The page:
in performance: tower of power

baritone saxophonist stephen doc kupka

“I know, I know,” barked saxophonist Emilio Castillo to a section of seated patrons at last night’s hotwired performance by Tower of Power at Buster’s. “You thought this was some smooth jazz show. Well, there ain’t no Kenny G here tonight, folks.”

Indeed not. Bolstered by an electric front line of five horn men (which included band founder/leader Castillo on tenor sax), a riotously tight four man rhythm section and a vocalist, Larry Braggs, full of tireless soul stamina, TOP blasted through a 100 minute set ripe with deep pocket grooves, sterling R&B finesse and the kind of layered, percolating old-school funk that kept the music in frenetic motion.

The performance opened with the beefy title tune to the 1978 TOP album We Came to Play. And that the members did. The horn team (two trumpeters and three sax men) quickly established the show’s mood with rapid, brassy jabs as well as lusher, less frantic orchestration that has collectively been the band’s calling card for its 43 year history. And certainly, the numerous muscular solos of tenor saxophonist Tom Politzer, the funky honks from longstanding TOP baritone sax ace Stephen Doc Kupka and rapid fire dashes of flugelhorn and trumpet from Adolfo Acosta fueled such vintage fare as 1972’s Down to the Nightclub and 1973’s Get Yo’ Feet Back on the Ground as well comparatively newer workouts that included 1995’s Souled Out and 1997’s So I Got to Groove.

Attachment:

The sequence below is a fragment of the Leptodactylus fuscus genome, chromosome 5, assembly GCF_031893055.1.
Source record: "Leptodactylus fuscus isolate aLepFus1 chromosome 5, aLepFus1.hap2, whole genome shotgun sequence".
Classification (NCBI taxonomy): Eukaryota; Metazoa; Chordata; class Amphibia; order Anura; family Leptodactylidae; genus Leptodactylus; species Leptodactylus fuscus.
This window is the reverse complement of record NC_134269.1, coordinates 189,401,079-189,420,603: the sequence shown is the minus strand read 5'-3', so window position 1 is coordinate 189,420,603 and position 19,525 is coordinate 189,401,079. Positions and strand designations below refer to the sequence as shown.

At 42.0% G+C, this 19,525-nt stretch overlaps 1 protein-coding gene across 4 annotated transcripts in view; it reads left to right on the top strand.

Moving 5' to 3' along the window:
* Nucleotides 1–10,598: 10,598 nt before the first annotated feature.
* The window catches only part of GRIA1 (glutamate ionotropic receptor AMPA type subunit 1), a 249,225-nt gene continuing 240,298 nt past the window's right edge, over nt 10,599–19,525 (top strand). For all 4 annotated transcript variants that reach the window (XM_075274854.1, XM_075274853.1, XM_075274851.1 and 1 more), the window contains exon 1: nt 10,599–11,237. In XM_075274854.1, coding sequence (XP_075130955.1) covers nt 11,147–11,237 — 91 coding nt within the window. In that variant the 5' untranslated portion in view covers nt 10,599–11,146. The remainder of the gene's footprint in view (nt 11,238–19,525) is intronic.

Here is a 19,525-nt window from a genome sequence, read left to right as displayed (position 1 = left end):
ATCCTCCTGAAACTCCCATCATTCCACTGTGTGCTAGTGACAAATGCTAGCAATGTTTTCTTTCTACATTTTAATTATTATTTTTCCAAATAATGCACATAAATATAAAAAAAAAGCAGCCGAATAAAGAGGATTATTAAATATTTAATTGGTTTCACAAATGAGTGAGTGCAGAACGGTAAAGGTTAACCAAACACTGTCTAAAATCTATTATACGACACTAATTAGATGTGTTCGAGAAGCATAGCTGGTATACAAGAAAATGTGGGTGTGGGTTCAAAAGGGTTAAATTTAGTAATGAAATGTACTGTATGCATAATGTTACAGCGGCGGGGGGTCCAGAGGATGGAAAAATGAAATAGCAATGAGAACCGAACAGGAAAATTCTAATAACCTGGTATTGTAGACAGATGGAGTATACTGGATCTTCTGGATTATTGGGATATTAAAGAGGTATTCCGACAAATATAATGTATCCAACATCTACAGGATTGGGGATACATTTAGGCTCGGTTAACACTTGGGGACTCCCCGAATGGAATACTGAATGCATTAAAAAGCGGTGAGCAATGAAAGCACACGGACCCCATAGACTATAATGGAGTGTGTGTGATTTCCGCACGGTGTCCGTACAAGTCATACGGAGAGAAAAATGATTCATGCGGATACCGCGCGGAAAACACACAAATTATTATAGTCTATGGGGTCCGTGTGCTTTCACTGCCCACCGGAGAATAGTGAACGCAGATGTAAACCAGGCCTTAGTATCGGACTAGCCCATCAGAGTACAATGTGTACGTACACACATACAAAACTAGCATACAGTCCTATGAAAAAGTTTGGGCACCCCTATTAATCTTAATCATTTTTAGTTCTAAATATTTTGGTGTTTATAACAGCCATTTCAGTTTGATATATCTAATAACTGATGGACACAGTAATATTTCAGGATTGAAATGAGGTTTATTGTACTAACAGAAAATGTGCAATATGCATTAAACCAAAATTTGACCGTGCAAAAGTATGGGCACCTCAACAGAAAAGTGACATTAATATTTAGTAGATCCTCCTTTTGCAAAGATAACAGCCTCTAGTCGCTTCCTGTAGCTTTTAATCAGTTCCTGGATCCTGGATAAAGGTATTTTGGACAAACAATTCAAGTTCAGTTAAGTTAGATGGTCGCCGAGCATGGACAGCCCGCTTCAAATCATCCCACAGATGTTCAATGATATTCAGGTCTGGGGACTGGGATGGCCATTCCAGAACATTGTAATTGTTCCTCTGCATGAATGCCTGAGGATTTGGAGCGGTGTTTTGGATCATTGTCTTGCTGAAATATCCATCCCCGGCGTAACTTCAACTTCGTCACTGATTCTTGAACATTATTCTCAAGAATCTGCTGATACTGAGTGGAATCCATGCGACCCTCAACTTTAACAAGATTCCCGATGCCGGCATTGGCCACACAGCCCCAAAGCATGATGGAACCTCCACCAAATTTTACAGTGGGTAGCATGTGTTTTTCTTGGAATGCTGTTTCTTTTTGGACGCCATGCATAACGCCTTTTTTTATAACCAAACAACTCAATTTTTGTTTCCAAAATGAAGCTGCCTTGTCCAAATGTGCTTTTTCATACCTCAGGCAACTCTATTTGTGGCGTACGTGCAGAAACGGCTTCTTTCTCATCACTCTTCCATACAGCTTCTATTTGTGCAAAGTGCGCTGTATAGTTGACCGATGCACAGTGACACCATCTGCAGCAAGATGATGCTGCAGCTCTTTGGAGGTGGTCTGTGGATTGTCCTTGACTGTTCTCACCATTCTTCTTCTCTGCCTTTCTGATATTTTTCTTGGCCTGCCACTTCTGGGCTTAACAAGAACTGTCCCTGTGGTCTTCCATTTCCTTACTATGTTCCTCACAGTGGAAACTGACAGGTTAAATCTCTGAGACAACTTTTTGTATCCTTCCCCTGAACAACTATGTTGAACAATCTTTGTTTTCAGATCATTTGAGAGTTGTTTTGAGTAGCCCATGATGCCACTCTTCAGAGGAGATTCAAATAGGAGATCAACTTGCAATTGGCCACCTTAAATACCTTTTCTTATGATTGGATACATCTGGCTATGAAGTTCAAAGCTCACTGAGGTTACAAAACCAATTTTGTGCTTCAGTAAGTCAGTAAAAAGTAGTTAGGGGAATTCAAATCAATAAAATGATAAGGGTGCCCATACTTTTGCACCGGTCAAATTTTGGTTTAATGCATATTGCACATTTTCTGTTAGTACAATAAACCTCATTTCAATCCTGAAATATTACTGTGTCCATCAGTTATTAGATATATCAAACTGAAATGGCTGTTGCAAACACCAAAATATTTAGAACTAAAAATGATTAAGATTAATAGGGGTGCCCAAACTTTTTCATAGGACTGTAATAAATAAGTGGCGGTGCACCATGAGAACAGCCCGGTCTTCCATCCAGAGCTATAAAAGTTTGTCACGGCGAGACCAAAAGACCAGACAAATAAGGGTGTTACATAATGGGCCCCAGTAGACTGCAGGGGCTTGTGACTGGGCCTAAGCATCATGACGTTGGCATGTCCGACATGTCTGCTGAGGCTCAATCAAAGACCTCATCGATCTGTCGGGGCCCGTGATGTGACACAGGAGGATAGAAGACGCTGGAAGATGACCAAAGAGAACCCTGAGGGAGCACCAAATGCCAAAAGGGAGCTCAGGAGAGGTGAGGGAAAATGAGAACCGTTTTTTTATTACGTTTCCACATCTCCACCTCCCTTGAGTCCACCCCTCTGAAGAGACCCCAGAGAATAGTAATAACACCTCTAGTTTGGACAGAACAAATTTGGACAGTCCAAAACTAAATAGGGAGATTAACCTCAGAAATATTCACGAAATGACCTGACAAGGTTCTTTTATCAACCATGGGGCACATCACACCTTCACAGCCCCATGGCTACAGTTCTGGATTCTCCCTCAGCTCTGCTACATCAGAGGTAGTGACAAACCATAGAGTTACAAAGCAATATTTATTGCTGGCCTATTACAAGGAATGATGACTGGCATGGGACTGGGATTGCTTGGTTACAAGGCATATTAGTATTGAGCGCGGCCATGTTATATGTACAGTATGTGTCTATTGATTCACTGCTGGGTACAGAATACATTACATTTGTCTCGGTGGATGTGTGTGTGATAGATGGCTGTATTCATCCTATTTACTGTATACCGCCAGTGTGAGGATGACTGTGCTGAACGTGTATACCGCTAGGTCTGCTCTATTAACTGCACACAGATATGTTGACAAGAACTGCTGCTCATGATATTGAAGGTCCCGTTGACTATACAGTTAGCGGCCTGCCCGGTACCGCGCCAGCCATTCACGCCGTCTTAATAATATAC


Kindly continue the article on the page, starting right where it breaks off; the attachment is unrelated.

vocalist larry braggs

But what backed up the horns, while perhaps not as outwardly visible, was no less arresting. In the midst of the instrumental Walkin’ Up Hip Street, the horn section exited the stage, allowing the band to break itself down to the lean organ trio of keyboardist Roger Smith, recent guitar recruit Jerry Cortez and veteran drummer David Garibaldi. With Smith’s vibrant Hammond organ solo leading the way, the resulting jam offered an altogether different but equally vital groove.

Braggs covered all the r&b/funk bases with ease, from a cover of the Billy Paul soul staple Me and Mrs. Jones that gathered steam with each successive verse to an encore reading of TOP’s breakthrough hit You’re Still a Young Man that brought the singer, the brass and the rhythm section to a summery, soulful boil.



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